GE Capital, the financial services arm of General Electric, is currently undervalued by investors and by some estimates could be worth up to $20 billion, GE Chairman and CEO Jeff Immelt told the "Charlie Rose" talk show Thursday, Dow Jones reported.
"Today it's probably worth $10 billion or $20 billion, something like that," Immelt said during the interview. However, he also said the unit had been overvalued in the past. (Update: A GE spokeswoman later clarified that Immelt was referring to what analysts are valuing GE's financial services at, and not what he thinks it's worth).
GE, which is the parent company of CNBC, has been bruised by the credit crisis with many analysts highlighting the financial unit as a source of trouble. The company has suffered writedowns and been forced to slash its dividend as the recession dented earnings.
Immelt also outlined plans to downsize GE during the interview, and increase the company’s reliance on technology. But he said that the company had "outsourced in places where we shouldn't," according to Dow Jones.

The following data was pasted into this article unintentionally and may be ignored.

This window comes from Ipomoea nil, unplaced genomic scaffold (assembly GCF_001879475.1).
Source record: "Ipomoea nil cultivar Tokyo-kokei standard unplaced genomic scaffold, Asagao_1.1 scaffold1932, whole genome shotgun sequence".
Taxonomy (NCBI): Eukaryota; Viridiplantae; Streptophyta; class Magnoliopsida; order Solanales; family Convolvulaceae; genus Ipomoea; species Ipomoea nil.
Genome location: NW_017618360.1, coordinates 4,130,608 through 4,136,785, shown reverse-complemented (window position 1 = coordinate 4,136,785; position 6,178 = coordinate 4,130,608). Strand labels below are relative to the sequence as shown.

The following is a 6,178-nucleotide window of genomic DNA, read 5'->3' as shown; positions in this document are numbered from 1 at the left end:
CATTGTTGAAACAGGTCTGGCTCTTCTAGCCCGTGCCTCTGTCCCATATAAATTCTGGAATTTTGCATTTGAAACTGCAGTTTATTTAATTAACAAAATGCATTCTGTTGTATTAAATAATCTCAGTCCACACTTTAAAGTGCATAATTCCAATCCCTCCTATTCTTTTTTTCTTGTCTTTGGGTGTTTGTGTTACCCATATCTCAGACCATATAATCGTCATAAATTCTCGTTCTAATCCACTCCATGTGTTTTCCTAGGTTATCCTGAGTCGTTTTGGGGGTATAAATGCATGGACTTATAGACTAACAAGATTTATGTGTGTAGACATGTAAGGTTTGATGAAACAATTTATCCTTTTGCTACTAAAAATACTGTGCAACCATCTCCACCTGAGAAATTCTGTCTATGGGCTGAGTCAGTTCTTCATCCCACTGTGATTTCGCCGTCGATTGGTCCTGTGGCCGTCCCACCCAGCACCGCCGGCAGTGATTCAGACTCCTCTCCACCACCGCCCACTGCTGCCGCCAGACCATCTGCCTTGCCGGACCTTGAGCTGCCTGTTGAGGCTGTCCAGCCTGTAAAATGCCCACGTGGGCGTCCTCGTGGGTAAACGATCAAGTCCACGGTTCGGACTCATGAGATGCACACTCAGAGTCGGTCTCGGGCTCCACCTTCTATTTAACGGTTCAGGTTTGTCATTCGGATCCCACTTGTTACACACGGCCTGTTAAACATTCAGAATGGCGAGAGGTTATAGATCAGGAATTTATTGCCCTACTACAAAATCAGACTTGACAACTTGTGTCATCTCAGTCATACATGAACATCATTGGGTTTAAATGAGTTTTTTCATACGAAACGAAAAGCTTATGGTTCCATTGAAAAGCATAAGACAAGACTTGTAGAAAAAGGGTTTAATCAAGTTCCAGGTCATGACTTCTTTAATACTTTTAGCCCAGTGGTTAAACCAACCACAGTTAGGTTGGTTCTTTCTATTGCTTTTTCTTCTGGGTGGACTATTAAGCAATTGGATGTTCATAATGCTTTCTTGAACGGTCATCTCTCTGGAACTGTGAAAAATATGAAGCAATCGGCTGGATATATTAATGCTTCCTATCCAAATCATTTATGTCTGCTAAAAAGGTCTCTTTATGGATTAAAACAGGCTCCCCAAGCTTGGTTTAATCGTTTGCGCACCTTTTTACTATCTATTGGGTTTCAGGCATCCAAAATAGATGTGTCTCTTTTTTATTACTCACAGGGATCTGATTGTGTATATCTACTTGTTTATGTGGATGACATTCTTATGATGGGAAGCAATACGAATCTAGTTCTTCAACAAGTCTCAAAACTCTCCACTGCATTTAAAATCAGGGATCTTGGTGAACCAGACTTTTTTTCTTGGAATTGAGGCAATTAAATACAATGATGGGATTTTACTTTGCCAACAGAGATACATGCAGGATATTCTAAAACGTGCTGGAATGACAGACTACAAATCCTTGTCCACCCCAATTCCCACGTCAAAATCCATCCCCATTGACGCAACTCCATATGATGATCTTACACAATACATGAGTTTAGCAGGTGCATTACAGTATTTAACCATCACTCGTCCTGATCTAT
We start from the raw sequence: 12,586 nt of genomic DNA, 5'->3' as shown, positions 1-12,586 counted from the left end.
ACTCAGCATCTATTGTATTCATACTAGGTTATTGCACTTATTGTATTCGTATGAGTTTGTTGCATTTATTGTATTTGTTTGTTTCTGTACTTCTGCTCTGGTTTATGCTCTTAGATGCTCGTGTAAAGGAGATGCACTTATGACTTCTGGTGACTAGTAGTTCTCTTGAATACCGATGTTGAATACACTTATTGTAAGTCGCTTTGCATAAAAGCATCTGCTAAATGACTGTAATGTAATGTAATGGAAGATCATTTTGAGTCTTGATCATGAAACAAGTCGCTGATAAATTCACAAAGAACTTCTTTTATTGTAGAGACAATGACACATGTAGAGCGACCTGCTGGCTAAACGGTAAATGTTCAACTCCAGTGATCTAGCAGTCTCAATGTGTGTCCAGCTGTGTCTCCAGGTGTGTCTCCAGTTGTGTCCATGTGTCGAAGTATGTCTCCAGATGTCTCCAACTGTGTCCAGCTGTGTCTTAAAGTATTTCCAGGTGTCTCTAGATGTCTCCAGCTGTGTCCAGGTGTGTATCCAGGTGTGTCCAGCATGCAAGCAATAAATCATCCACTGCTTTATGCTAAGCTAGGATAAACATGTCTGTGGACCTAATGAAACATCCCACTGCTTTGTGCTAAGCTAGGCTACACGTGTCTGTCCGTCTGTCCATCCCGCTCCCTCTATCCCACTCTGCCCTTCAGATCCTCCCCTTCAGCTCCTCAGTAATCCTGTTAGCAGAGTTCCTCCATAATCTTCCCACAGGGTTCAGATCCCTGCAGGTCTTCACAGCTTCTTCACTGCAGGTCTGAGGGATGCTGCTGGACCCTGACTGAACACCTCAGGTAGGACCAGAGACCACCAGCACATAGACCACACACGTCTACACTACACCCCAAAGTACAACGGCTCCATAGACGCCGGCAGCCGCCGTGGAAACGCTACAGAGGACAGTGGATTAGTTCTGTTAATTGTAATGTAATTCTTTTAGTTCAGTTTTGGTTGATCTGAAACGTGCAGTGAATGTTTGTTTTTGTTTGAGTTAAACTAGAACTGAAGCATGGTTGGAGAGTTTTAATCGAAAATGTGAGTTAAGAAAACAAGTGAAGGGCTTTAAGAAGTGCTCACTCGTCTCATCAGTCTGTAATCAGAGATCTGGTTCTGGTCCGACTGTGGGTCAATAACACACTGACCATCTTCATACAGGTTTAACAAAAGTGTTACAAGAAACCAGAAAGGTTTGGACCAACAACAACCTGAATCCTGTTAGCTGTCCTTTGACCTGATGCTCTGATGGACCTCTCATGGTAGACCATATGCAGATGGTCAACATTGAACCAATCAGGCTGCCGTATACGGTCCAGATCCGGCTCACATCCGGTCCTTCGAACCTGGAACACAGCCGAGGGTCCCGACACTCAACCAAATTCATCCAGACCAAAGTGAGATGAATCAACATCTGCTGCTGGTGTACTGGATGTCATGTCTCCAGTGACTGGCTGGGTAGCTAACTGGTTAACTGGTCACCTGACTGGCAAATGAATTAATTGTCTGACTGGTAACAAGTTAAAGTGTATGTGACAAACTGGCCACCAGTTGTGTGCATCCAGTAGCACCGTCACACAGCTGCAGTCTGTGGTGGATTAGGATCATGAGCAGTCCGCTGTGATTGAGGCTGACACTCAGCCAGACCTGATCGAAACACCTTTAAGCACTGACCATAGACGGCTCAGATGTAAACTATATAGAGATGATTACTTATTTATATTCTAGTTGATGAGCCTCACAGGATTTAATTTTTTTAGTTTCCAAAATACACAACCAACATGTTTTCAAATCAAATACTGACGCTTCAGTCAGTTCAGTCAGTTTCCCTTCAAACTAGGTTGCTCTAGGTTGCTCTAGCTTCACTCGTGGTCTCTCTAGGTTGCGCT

Immelt told the show that non-U.S. revenues for GE will increase from around 50 percent to above 60 percent, according to Dow Jones.
GE has a wide range of non-financial businesses, such as energy, health, transportation, infrastructure and industrial products. GE executives are hoping that the company will see a boost from the government’s stimulus packages, Dow Jones noted.
"You know, my sense is that the stimulus has got to get faster," he said, according to Dow Jones. "I think one of the things the president's going to have to grapple with is just, where does unemployment go over time, and how do we make sure that the stimulus gets to the right place so they can create jobs."